The first five days after the Spring Festival are a good time for relatives, friends, and classmates as well as colleagues to exchange greetings, gifts and chat leisurely. Burning fireworks was once the most typical custom on the Spring Festival. People thought the spluttering sound could help drive away evil spirits. Such activity was completely or partially forbidden in big cities, however, once the government took security, noise and pollution factors into consideration.
As a replacement, some buy tapes with firecracker sounds to listen to, some break little balloons to get the sound too, while others buy firecracker handicrafts to hang in the living room. The lively atmosphere not only fills every household, but permeates to streets and lanes. A series of activities such as lion dancing, dragon lantern dancing, lantern festivals and temple fairs will also be held for days. The Spring Festival then comes to an end when the Lantern Festival over.

Magar’s ‘Maghe Sankranti’ cuisine
Magars are the largest ethnic group of Nepal accounting for slightly over seven percent of the total population (according to 2001 Census). As indigenous people of the western hills of Nepal, theira settlements stretche over the western and southern edges of the Dhaulagiri range and eastwards to the Gandaki river basin. The homeland of the Magars is divided into two sub-regions: the Athara Magarat (literally, ‘18 Magar Regions’) and Bara Magarat (‘12 Magar Regions’), belonging to the Karnali and Gandaki river regions, respectively.

Although some cultural differences exist that arise from the distinction between these two Magarats, the festivals and rituals celebrated by Magars remain nearly the same. Among them ‘Maghe Sankranti’ is regarded as the most important annual festival. It has been declared the official festival of the Magars by the Ninth General Assembly of the National Magar Association held in 2064 BS  (2007 AD).
The festival is celebrated on the first of Magh (ninth month of the Nepali calendar, in mid-January) a time that marks the transition from winter to spring. According to the Magar terminology, Maghe Sankranti commemorates the end of udheli (literally ‘down’), which is a period that lasts for six months starting from mid-July, and the initiation of ubheli (‘up’), the period lasting for another six months starting from the mid-January. (The down and up periods probably correspond to the annual cycle of herding livestock up and down from high pastures, an historically important economic activity of the Magars.)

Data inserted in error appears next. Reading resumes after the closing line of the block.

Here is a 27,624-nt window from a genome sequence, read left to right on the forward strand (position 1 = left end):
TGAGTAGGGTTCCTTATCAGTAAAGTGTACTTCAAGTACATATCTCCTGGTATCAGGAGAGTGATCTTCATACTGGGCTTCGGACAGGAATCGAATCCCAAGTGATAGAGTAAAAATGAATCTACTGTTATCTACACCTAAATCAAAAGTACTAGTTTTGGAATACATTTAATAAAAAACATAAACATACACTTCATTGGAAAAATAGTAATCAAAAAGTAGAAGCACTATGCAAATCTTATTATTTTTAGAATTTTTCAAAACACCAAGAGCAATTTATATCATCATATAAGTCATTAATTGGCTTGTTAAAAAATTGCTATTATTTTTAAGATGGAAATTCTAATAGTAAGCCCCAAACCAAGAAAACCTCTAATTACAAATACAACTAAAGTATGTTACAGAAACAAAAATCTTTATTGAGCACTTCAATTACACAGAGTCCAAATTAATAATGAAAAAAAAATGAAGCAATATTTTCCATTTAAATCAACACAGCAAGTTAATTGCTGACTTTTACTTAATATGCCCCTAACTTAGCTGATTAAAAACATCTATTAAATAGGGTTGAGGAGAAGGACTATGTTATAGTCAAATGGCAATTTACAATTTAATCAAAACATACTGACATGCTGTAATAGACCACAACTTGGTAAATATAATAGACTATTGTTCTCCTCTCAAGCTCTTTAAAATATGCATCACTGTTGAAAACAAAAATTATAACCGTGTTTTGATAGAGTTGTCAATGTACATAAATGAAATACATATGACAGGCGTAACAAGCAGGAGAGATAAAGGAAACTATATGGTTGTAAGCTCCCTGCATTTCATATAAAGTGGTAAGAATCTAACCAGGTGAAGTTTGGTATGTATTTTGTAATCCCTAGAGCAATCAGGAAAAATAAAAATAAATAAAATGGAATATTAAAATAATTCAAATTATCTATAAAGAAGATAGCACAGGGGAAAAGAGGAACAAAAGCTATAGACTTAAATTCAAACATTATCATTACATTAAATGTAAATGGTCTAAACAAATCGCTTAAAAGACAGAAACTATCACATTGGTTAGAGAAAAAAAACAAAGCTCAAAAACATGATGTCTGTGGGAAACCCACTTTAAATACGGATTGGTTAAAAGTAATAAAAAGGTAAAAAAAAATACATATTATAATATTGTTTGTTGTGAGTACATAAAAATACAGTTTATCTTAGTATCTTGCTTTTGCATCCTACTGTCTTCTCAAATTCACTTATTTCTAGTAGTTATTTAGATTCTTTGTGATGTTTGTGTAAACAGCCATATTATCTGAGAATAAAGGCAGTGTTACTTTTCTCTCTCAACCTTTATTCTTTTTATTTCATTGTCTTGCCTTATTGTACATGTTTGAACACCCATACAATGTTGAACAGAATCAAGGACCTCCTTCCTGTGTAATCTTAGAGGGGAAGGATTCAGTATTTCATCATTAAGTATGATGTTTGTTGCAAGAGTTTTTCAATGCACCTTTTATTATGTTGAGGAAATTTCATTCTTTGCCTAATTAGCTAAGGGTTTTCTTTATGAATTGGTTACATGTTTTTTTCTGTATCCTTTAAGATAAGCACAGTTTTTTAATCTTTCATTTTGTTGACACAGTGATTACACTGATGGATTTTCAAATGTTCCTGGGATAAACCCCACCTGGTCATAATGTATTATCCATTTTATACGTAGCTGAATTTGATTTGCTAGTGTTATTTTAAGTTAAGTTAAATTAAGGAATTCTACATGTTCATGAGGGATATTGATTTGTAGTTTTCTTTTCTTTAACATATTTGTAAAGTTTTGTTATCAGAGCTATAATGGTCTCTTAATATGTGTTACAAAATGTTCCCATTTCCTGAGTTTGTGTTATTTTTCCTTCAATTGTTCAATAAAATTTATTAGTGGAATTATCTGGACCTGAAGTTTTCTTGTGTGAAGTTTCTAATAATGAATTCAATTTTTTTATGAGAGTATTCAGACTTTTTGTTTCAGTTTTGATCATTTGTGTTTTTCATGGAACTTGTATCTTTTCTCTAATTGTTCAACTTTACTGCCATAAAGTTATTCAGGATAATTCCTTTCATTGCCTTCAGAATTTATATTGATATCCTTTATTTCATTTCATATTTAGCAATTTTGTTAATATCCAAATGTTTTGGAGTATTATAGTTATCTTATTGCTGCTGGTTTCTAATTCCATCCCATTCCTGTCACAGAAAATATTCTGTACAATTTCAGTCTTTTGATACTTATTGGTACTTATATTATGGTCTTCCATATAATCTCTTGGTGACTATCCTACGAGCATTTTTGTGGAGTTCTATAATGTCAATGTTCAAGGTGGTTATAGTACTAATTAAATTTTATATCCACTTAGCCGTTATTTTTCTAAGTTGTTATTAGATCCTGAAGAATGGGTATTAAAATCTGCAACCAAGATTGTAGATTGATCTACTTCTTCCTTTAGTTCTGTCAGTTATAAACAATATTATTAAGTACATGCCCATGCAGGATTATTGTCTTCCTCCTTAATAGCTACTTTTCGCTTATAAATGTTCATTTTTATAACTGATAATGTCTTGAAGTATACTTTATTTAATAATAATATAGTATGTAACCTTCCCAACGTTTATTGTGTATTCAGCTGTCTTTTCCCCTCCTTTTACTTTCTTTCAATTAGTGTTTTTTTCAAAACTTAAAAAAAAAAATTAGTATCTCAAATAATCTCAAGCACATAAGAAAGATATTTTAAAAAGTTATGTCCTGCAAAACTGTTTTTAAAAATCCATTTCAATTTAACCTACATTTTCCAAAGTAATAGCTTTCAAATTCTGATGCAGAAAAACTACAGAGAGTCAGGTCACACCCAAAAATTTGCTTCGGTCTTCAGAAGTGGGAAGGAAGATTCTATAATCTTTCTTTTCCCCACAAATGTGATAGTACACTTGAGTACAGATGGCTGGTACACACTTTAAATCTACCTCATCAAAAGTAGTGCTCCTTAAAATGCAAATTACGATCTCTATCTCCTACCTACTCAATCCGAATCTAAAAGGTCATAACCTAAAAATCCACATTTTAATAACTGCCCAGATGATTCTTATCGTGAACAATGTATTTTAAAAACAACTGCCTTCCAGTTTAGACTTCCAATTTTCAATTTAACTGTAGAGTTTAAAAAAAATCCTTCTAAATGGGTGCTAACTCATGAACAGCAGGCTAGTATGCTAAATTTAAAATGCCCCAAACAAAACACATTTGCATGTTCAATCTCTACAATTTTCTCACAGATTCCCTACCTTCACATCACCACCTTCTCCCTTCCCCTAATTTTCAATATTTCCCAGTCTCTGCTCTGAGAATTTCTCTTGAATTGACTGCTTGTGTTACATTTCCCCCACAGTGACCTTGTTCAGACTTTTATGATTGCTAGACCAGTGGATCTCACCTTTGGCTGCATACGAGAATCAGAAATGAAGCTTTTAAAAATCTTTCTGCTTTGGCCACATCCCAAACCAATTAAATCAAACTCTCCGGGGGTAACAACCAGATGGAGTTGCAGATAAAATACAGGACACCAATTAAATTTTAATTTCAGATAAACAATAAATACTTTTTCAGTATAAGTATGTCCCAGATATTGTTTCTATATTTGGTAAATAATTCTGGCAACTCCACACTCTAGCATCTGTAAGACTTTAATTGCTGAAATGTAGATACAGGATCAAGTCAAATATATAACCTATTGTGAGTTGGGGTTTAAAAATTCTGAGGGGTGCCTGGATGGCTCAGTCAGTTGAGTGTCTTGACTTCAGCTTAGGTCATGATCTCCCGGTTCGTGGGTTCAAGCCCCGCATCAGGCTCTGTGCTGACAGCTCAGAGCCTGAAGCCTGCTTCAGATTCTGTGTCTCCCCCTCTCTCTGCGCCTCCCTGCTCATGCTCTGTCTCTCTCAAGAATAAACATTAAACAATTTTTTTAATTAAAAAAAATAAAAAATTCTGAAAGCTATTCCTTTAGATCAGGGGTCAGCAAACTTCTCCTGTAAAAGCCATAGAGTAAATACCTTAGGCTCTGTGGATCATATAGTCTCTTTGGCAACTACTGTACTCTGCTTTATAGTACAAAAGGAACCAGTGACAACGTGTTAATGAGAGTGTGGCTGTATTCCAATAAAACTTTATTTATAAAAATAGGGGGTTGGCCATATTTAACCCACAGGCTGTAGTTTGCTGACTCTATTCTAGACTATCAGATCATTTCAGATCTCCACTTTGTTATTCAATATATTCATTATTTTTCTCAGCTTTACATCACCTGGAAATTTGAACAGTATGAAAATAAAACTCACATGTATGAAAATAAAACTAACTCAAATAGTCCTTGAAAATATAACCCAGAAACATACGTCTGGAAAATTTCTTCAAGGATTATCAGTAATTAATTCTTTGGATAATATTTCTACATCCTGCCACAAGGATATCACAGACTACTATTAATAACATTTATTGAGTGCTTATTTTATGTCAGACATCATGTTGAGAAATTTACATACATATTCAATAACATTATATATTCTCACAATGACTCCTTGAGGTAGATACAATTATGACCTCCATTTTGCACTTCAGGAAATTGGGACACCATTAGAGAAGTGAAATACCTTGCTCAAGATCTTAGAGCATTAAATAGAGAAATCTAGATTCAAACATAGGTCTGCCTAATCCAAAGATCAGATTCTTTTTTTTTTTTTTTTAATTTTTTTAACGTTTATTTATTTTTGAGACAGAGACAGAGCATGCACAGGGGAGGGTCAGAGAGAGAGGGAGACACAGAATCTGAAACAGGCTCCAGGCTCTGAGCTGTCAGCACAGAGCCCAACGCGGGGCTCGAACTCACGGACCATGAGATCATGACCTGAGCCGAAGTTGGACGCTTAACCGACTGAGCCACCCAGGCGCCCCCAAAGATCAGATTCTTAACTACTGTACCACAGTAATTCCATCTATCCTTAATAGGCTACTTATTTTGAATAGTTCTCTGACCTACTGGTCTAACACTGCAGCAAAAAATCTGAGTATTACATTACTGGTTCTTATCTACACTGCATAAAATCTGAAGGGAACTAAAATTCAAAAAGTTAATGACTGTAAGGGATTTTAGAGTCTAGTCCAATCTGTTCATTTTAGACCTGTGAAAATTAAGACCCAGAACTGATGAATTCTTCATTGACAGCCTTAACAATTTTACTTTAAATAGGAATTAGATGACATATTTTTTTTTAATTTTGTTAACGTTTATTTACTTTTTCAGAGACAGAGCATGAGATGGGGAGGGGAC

The occasion of Magh Sankranti is celebrated with a host of gatherings and special invitations to chelibetis, one’s daughters and other female members of the family. They organize special songs and dances on that day and put a white tika mark on their foreheads. The tika is made out of rice as blessing;  the color white symbolizing the strength of a mountain. Jau or jamara (green barley) is worn on head or ears to denote prosperity with coming of spring, and varieties of food, wine and other delicacies are prepared on the day.

The principle delicacy of Maghe Sankranti is kandamool, the wild yam. The yam is gathered in forests and specially cooked for the occasion. It commemorates the traditional lifestyle of Magars as hunters and gatherers. The Magars of Gandaki region (Bara Magarat) prepare special bread, called bara, from black lentils because of the high yield of lentils there. The lentil is soaked overnight and ground to form a thick paste. It is then mixed with salt, pepper and turmeric and fried in oil. A perfect round shape is given to a bara patty by placing it in the cup of the palm, which also determines its goodness.

Other specialties include sel-roti, a thin, deep fried donut made of rice flour; railwa, a thin bread made of rice grain and cooked in ghee; birmala, a type of red rice grain that is simply boiled; chokya, a chutney made from ground soya, sesame seed, pumpkin seed and sunflower seed; and bhomlya, a special wine made from fermented rice or millet grain. Ngangti or sisnu (nettles) is cooked fresh or served as sukuti, the dried version of the plant, and is used in curry.

Fish is another specialty; so is boiled egg and curd. The use of meat, however, differs according to the Magarat regions. Magars of Bara Magarat consider pork meat to be special, while those of Athara Magarat consume buffalo meat. Due to geographical differences, the food varieties made from jau (barley) are more common in the latter and kodo (millet) items, including dhedo (a gruel), in the former.

Celebration of Maghe Sankranti is not uncommon among other ethnic groups of Nepal, but the festival is regarded as most prominent in Magar culture owing to their ancient practices of shamanism and nature worship.

Feel, don’t just fill!
No, connoisseurs cannot comprehend the delights of festive foods, as their judgment is restricted to the tongue. Their palates are more accustomed to judge the foods that are sold, not celebrated. Commoners, not connoisseurs, relish festive delicacies as they let the taste seep through their tongue and infuse into their being, releasing a whole new energy into their body. Festive delicacies aren’t for eating as much they are for enjoying. This philosophy of festive delicacies cuts across all countries and cultures. We in Nepal are fortunate to have people from many different cultural backgrounds, for the opportunity it allows for tasting and enjoying special foods in all their variety.